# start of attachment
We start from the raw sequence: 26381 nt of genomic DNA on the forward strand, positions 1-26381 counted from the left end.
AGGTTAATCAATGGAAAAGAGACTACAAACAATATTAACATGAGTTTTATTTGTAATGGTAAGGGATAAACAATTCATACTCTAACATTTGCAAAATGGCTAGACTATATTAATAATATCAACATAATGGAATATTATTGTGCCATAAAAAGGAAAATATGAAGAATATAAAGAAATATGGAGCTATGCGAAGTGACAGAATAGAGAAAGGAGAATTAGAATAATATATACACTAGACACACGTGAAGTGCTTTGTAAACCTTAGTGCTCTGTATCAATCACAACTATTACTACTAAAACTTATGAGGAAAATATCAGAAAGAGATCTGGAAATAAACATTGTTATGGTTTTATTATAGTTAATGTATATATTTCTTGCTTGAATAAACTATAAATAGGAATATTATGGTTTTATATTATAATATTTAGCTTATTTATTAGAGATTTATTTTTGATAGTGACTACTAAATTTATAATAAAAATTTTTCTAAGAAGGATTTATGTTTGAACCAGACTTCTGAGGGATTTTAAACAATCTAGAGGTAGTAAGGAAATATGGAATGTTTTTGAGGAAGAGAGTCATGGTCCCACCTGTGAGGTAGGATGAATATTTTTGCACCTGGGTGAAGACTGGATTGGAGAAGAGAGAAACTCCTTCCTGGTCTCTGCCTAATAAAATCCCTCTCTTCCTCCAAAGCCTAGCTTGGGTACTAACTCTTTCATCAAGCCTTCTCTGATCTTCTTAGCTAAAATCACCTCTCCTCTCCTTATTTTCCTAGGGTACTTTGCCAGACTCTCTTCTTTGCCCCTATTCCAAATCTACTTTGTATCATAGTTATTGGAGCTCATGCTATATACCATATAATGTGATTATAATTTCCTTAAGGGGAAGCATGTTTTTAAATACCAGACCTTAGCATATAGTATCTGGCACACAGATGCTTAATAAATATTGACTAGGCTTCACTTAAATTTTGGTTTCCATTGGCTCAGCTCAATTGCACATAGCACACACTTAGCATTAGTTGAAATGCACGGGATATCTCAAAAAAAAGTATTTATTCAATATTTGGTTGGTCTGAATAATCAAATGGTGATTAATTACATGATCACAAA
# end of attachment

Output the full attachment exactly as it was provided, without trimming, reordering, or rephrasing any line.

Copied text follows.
We start from the raw sequence: 26381 nt of genomic DNA on the forward strand, positions 1-26381 counted from the left end.
AGGTTAATCAATGGAAAAGAGACTACAAACAATATTAACATGAGTTTTATTTGTAATGGTAAGGGATAAACAATTCATACTCTAACATTTGCAAAATGGCTAGACTATATTAATAATATCAACATAATGGAATATTATTGTGCCATAAAAAGGAAAATATGAAGAATATAAAGAAATATGGAGCTATGCGAAGTGACAGAATAGAGAAAGGAGAATTAGAATAATATATACACTAGACACACGTGAAGTGCTTTGTAAACCTTAGTGCTCTGTATCAATCACAACTATTACTACTAAAACTTATGAGGAAAATATCAGAAAGAGATCTGGAAATAAACATTGTTATGGTTTTATTATAGTTAATGTATATATTTCTTGCTTGAATAAACTATAAATAGGAATATTATGGTTTTATATTATAATATTTAGCTTATTTATTAGAGATTTATTTTTGATAGTGACTACTAAATTTATAATAAAAATTTTTCTAAGAAGGATTTATGTTTGAACCAGACTTCTGAGGGATTTTAAACAATCTAGAGGTAGTAAGGAAATATGGAATGTTTTTGAGGAAGAGAGTCATGGTCCCACCTGTGAGGTAGGATGAATATTTTTGCACCTGGGTGAAGACTGGATTGGAGAAGAGAGAAACTCCTTCCTGGTCTCTGCCTAATAAAATCCCTCTCTTCCTCCAAAGCCTAGCTTGGGTACTAACTCTTTCATCAAGCCTTCTCTGATCTTCTTAGCTAAAATCACCTCTCCTCTCCTTATTTTCCTAGGGTACTTTGCCAGACTCTCTTCTTTGCCCCTATTCCAAATCTACTTTGTATCATAGTTATTGGAGCTCATGCTATATACCATATAATGTGATTATAATTTCCTTAAGGGGAAGCATGTTTTTAAATACCAGACCTTAGCATATAGTATCTGGCACACAGATGCTTAATAAATATTGACTAGGCTTCACTTAAATTTTGGTTTCCATTGGCTCAGCTCAATTGCACATAGCACACACTTAGCATTAGTTGAAATGCACGGGATATCTCAAAAAAAAGTATTTATTCAATATTTGGTTGGTCTGAATAATCAAATGGTGATTAATTACATGATCACAAA